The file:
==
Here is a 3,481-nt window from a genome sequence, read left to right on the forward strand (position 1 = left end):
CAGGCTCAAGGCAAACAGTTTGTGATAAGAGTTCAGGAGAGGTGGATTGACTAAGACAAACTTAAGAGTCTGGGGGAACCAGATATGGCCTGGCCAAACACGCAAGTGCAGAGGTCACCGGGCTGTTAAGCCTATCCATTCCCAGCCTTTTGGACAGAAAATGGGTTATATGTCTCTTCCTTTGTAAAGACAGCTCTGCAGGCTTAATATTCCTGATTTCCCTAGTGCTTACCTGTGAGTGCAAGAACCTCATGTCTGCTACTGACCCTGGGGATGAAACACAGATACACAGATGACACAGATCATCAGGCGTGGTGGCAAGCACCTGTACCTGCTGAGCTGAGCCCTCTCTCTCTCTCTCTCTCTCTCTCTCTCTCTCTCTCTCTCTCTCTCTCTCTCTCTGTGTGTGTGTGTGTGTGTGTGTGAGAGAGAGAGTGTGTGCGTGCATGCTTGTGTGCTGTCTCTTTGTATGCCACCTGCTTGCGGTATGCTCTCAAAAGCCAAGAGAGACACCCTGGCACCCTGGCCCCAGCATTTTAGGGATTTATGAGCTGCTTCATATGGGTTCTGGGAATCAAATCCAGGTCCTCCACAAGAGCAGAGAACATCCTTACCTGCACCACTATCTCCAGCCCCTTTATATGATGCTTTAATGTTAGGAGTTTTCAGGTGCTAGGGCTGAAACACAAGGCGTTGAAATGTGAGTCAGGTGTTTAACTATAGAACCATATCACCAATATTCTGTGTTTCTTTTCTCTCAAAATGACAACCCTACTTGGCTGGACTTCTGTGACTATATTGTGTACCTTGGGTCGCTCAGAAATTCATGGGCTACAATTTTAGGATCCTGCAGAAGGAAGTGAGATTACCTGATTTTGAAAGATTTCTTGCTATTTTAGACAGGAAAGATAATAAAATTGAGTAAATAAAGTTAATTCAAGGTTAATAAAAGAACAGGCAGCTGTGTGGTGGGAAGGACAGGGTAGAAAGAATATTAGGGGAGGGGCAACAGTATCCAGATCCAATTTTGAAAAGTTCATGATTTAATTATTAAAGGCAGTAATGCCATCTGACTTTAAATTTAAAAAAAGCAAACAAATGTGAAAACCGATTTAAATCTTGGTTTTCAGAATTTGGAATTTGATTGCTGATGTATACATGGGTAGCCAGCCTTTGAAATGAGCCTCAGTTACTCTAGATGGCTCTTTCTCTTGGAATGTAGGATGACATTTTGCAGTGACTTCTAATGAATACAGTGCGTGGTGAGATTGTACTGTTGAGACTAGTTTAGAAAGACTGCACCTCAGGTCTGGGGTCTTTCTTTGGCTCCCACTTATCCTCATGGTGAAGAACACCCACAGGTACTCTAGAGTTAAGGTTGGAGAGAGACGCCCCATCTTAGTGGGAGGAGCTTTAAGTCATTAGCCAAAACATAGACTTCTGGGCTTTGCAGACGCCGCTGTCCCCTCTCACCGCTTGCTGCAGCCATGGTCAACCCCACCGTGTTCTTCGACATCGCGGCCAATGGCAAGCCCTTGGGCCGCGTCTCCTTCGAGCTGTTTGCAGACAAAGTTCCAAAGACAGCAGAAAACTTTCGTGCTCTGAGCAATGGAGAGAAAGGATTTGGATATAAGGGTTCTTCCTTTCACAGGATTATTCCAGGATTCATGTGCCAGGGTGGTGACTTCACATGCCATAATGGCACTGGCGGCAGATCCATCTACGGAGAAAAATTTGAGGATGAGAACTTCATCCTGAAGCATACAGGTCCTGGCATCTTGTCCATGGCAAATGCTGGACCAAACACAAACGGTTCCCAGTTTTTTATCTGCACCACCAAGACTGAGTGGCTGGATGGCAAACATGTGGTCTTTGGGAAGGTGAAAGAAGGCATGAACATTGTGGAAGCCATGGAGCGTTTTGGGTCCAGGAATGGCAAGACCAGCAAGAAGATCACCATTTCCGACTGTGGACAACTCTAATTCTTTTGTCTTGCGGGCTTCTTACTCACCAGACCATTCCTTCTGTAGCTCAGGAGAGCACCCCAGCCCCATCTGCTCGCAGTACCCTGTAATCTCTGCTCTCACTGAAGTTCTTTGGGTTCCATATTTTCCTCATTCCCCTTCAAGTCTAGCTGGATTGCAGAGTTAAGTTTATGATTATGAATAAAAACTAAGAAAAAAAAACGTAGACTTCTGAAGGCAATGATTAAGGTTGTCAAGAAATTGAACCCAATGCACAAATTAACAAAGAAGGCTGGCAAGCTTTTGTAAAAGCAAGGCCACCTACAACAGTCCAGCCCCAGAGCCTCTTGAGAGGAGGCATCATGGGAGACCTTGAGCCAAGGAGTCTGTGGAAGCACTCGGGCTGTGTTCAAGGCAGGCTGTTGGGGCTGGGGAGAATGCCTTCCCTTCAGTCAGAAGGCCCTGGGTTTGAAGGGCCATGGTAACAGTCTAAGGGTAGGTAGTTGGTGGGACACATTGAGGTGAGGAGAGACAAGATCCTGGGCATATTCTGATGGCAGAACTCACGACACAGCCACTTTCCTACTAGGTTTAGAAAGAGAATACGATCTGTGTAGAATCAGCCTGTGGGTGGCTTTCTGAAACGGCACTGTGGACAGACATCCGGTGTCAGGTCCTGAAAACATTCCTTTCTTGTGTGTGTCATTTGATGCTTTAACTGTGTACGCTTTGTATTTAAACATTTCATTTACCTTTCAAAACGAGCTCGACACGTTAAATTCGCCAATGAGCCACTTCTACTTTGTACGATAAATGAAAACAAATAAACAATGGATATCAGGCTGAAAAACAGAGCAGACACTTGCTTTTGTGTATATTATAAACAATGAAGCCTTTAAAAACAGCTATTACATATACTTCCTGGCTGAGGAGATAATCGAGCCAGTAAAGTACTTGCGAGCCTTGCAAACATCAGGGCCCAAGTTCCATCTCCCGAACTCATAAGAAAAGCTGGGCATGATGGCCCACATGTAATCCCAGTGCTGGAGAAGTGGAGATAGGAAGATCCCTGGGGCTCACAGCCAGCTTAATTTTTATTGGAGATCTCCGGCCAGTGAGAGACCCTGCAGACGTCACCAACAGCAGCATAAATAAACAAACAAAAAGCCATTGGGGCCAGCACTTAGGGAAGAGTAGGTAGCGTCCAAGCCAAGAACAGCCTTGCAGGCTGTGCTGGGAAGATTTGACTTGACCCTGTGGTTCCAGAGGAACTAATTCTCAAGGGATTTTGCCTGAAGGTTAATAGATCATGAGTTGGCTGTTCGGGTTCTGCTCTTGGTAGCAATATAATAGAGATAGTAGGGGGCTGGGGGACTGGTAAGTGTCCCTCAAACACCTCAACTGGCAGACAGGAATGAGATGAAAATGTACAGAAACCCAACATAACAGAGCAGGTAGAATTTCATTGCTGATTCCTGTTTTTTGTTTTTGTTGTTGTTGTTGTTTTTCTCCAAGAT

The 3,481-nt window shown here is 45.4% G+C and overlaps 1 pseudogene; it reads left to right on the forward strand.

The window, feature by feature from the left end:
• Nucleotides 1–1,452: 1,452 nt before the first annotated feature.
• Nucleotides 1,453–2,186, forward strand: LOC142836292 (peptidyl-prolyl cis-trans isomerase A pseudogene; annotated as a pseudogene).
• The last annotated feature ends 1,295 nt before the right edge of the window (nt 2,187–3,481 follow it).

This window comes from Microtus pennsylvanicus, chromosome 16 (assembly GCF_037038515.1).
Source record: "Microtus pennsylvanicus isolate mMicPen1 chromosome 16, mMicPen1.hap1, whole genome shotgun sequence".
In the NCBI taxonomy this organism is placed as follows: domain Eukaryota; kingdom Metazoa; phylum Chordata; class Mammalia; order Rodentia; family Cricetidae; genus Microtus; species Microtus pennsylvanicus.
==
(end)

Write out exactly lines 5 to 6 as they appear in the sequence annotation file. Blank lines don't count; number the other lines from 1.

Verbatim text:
• Nucleotides 1–1,452: 1,452 nt before the first annotated feature.
• Nucleotides 1,453–2,186, forward strand: LOC142836292 (peptidyl-prolyl cis-trans isomerase A pseudogene; annotated as a pseudogene).